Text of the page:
Pedicure treatments



A salon pedicure — with its warm-water soak and massage — is quite a treat. But you don’t always have the time, or the cash, for a professional treatment. You can get great results at home, whether you want to get your toes ready for sandals or you simply want to counteract the abuse your feet take all day. Here’s what you need to do.

Remove old polish. Start by removing your old nail polish. Try acetone-free polish remover, which is less drying (but sometimes less effective, especially on darker colors).

Clip and file your toenails. Cut toenails straight across to prevent ingrown toenails. (If you’re having trouble with ingrown nails, your shoes might be too tight in the toe box.) File the nails straight across, barely rounding the corners. Work the file in one direction only. Sit and soak. The footbath you get at a salon is more than just a feel-good step. It helps soften the tough, dry spots on your feet. For your at-home version, fill a bucket or small tub with warm water and add a little liquid soap, bath salts, or oils. Make your feet more comfy by placing a washcloth or towel at the bottom of the tub. Soak your feet for 5 to 10 minutes, then pat them dry.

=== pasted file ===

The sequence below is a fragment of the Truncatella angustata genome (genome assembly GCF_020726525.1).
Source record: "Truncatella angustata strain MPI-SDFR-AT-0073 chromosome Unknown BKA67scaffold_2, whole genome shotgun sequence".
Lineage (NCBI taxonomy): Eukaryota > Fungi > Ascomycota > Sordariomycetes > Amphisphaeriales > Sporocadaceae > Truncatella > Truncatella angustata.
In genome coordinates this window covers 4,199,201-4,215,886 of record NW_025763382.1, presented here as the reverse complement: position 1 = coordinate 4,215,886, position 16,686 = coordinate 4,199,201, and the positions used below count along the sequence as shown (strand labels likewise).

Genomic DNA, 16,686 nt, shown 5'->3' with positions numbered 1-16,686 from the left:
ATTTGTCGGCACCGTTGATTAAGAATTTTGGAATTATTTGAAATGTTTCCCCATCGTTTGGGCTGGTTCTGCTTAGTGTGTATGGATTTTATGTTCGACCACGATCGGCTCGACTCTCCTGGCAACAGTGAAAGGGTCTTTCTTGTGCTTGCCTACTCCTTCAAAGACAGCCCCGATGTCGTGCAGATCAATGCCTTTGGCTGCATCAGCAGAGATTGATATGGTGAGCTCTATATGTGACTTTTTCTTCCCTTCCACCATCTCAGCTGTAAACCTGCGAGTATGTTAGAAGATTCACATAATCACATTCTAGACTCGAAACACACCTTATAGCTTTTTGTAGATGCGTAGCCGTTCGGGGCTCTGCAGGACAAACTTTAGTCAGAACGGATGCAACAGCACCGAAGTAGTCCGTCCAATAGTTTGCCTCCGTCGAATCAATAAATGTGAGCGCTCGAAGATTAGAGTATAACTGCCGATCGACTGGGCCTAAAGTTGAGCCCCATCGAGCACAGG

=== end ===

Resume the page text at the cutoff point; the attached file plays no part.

Treat your cuticles. After your soak, you should be able to gently push back your cuticles. If not, treat them with cuticle remover, then try again. A Popsicle stick will work if you don’t have a cuticle stick.

Exfoliate dry, rough skin. Use a body scrub or a scrub especially designed for feet. For tough, callused spots on your heels, the balls of your feet, and your toes, use a pumice stone or a file designed for use on feet. But go gently — you don’t want to damage the healthy skin underneath by rubbing too hard.

Moisturize. Rub lotion or cream all over your feet and toes and up your legs. You can use your regular body moisturizer or a cream designed for foot care.

Polish your nails. It’s easier to paint your toes if you separate them with a foam separator, or even cotton balls if that’s all you have. Just make sure you don’t get cotton strands in your polish. Start with a base coat. Once it dries, top it with the color you prefer. You may need two or three coats to get deep color and even coverage. Keep in mind that lighter colors are more forgiving when it comes to chips and scratches, though toenails aren’t as likely to chip as fingernails. Darker colors are more popular in fall and winter, while brighter shades might be good choices in spring and summer. Protect the polish with a top coat. Reapplying a top coat every three or four days can prolong the life of your pedicure. A top coat with sunscreen can keep your polish from fading on days when you’re strapping on sandals.

Treat your feet to this at-home pedicure and you’ll be walking tall, with a pretty, polished look.

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